An Italian living in Shanghai has used her European sensibilities to create a home with East-meets-West ambience.
When Marianita Ruspoli bought an old 95-square-meter apartment two years ago with her husband Luca Pirri, she envisaged a cozy home with an eclectic twist ? an oasis of old-world charm in a city renowned for its skyscrapers and modern architecture.
The apartment block, built in 1948, stands at the intersection of Yongfu Road and Fuxing Road W. The facade of the old building still retains its stylish vertical focus supplemented by bands of contrasting colors.
"I grew up in a 16th century building in the historical center of Rome and I love the fact if I live in an old art-deco building here in Shanghai," Ruspoli says. To her surprise, the Corner Apartments is featured in "Shanghai Art Deco" by photographer Deke Erh.
The 33-year-old Italian spent several months renovating the "ugly" home, replacing the pipes and wiring and repainting the old wood floor in dark brown. The end result has created a greater sense of space and flow between the living room, dining room and bedroom, as well as added warmth and style.
The laid-back, East-meets-West aesthetic reflects the homemaker's artistic upbringing, from the design details inspired by much of her time in her hometown to her university study of art history and a natural talent for interior design inherited from her mother.
Ruspoli has helped her mom with family property projects including the Residenza Napoleone III in Rome and the Dar Seven in Marrakech. Residenza Napoleone III, one of the most luxurious and unusual places to stay in Rome, is situated in the 16th century Palazzo Ruspoli on Rome's legendary Via Condotti. It is named after Emperor Napoleon III, who lived there in 1830. Ruspoli took part in her family's project to restore the apartment to its original splendor, with impressive antique furnishings, oil paintings and 16th century tapestries.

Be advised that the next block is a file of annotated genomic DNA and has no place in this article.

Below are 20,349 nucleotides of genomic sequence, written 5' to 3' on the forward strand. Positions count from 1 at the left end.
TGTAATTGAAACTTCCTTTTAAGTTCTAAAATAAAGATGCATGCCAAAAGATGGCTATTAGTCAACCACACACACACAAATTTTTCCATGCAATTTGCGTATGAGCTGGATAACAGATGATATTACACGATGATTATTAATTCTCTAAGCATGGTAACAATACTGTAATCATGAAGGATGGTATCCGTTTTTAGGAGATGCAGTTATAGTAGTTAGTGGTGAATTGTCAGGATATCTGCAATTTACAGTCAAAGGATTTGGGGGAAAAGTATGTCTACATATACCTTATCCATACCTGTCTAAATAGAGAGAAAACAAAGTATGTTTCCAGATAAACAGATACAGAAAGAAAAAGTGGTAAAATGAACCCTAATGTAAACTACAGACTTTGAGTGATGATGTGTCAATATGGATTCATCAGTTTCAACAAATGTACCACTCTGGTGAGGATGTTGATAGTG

"My family house in Rome is in Baroque style, but I wanted to create a different home in Shanghai that integrates the local culture and also celebrates the beauty of European style. I am happy with the way it turned out," Ruspoli says.
Ruspoli has made the apartment just the way she wants it. First thing was to install a wall separating the dining room and bedroom.
"Very often we have friends coming to Shanghai for a few days and I can easily switch the 8-square-meter dining room to a guest bedroom," she says. To enlarge the sense of space in the dining area, one wall has been mirrored.
Ruspoli also sacrificed a little of the master bedroom space to make room for a walk-in closet.
Her favorite colors - white, gray and black - are all over the place, helping establish a peaceful tone. "I love to paint stripes on the walls. I find them very decorative," she says.
The walls in the living area are white and gray, an ideal background for the furniture and art, making them stand out in an elegant manner.
"Neutral colors on the wall open up the room. It allows light to bounce off the walls and illuminate the rooms," she says.
She also made white linen sofas and chairs with simple clean lines, which minimizes the feel of a crowded room and can bring a sense of calm. "I use a handful of red accessories to brighten up the interior and to cast a warm glow in every room without being overwhelming."
Ruspoli is developing an approach by placing focal areas of exotic details against clean, contemporary backdrops. Whether it is the rich detail of a porcelain vase or an antique cabinet crafted in China, Ruspoli has realized the potential of local culture sources and design elements to impart magical moods in contemporary settings.
"The opportunity of living in Europe and China has refined my artistic sensibility in combining old and new," she says. "I had the passion of collecting artistic and antique Chinese ornaments even before I came here. In my bedroom in Rome, I have a collection of blue-and-white Chinese porcelain vases and an old Chinese traditional portrait from 17th century."
Gradually, her treasures have occupied every corner of the house, ranging from a Buddha statue to some magnificent and unique 60-centimeter square "golden bricks."
Ruspoli loves having guests come over to enjoy the place as well as Italian food and wine.
It's been two years since she moved in and she might soon move to a bigger house - because the mom-to-be wants to create more space for her baby.
(Shanghai Daily July 21,2008)